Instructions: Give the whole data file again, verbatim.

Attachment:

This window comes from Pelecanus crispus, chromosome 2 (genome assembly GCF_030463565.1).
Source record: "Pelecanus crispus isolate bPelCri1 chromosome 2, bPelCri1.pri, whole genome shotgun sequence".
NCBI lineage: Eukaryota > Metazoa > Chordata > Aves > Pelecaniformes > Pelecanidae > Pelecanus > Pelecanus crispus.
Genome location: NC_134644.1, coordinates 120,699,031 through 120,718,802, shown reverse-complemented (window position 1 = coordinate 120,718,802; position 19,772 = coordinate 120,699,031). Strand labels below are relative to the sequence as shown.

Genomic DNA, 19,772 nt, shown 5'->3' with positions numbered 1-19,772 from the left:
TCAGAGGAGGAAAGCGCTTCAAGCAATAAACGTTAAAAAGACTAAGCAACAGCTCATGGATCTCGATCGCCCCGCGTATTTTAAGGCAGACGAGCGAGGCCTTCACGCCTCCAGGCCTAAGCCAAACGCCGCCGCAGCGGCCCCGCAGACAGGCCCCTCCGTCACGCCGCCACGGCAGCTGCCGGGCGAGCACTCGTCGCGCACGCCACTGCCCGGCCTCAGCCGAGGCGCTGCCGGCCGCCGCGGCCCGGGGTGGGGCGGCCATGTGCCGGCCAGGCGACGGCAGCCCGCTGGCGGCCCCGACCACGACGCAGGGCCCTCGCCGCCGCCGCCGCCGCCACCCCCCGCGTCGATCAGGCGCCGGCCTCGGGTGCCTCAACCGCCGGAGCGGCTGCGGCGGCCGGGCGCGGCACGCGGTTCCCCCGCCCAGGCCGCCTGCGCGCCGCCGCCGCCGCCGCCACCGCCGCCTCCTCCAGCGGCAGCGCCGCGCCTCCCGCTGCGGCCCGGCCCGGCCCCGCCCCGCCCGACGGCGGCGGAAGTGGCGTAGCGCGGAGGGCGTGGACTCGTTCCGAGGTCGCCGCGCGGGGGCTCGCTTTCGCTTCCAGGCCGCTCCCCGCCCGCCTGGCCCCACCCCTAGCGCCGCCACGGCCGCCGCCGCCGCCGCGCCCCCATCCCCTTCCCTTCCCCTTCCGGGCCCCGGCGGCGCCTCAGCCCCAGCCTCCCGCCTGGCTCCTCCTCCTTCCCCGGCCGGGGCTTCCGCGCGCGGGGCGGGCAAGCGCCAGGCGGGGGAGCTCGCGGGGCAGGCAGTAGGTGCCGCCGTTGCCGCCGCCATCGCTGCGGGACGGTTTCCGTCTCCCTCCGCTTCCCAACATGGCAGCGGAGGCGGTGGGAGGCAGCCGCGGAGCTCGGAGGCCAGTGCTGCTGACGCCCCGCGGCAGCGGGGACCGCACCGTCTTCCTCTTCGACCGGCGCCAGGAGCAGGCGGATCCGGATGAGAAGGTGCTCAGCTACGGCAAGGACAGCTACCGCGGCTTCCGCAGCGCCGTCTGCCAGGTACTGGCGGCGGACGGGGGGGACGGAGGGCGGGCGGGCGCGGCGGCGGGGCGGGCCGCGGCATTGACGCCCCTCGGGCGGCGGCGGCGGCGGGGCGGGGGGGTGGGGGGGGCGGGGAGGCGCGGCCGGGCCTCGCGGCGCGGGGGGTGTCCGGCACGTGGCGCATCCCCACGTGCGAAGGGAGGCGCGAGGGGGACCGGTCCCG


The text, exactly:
This window comes from Pelecanus crispus, chromosome 2 (genome assembly GCF_030463565.1).
Source record: "Pelecanus crispus isolate bPelCri1 chromosome 2, bPelCri1.pri, whole genome shotgun sequence".
NCBI lineage: Eukaryota > Metazoa > Chordata > Aves > Pelecaniformes > Pelecanidae > Pelecanus > Pelecanus crispus.
Genome location: NC_134644.1, coordinates 120,699,031 through 120,718,802, shown reverse-complemented (window position 1 = coordinate 120,718,802; position 19,772 = coordinate 120,699,031). Strand labels below are relative to the sequence as shown.

Genomic DNA, 19,772 nt, shown 5'->3' with positions numbered 1-19,772 from the left:
TCAGAGGAGGAAAGCGCTTCAAGCAATAAACGTTAAAAAGACTAAGCAACAGCTCATGGATCTCGATCGCCCCGCGTATTTTAAGGCAGACGAGCGAGGCCTTCACGCCTCCAGGCCTAAGCCAAACGCCGCCGCAGCGGCCCCGCAGACAGGCCCCTCCGTCACGCCGCCACGGCAGCTGCCGGGCGAGCACTCGTCGCGCACGCCACTGCCCGGCCTCAGCCGAGGCGCTGCCGGCCGCCGCGGCCCGGGGTGGGGCGGCCATGTGCCGGCCAGGCGACGGCAGCCCGCTGGCGGCCCCGACCACGACGCAGGGCCCTCGCCGCCGCCGCCGCCGCCACCCCCCGCGTCGATCAGGCGCCGGCCTCGGGTGCCTCAACCGCCGGAGCGGCTGCGGCGGCCGGGCGCGGCACGCGGTTCCCCCGCCCAGGCCGCCTGCGCGCCGCCGCCGCCGCCGCCACCGCCGCCTCCTCCAGCGGCAGCGCCGCGCCTCCCGCTGCGGCCCGGCCCGGCCCCGCCCCGCCCGACGGCGGCGGAAGTGGCGTAGCGCGGAGGGCGTGGACTCGTTCCGAGGTCGCCGCGCGGGGGCTCGCTTTCGCTTCCAGGCCGCTCCCCGCCCGCCTGGCCCCACCCCTAGCGCCGCCACGGCCGCCGCCGCCGCCGCGCCCCCATCCCCTTCCCTTCCCCTTCCGGGCCCCGGCGGCGCCTCAGCCCCAGCCTCCCGCCTGGCTCCTCCTCCTTCCCCGGCCGGGGCTTCCGCGCGCGGGGCGGGCAAGCGCCAGGCGGGGGAGCTCGCGGGGCAGGCAGTAGGTGCCGCCGTTGCCGCCGCCATCGCTGCGGGACGGTTTCCGTCTCCCTCCGCTTCCCAACATGGCAGCGGAGGCGGTGGGAGGCAGCCGCGGAGCTCGGAGGCCAGTGCTGCTGACGCCCCGCGGCAGCGGGGACCGCACCGTCTTCCTCTTCGACCGGCGCCAGGAGCAGGCGGATCCGGATGAGAAGGTGCTCAGCTACGGCAAGGACAGCTACCGCGGCTTCCGCAGCGCCGTCTGCCAGGTACTGGCGGCGGACGGGGGGGACGGAGGGCGGGCGGGCGCGGCGGCGGGGCGGGCCGCGGCATTGACGCCCCTCGGGCGGCGGCGGCGGCGGGGCGGGGGGGTGGGGGGGGCGGGGAGGCGCGGCCGGGCCTCGCGGCGCGGGGGGTGTCCGGCACGTGGCGCATCCCCACGTGCGAAGGGAGGCGCGAGGGGGACCGGTCCCG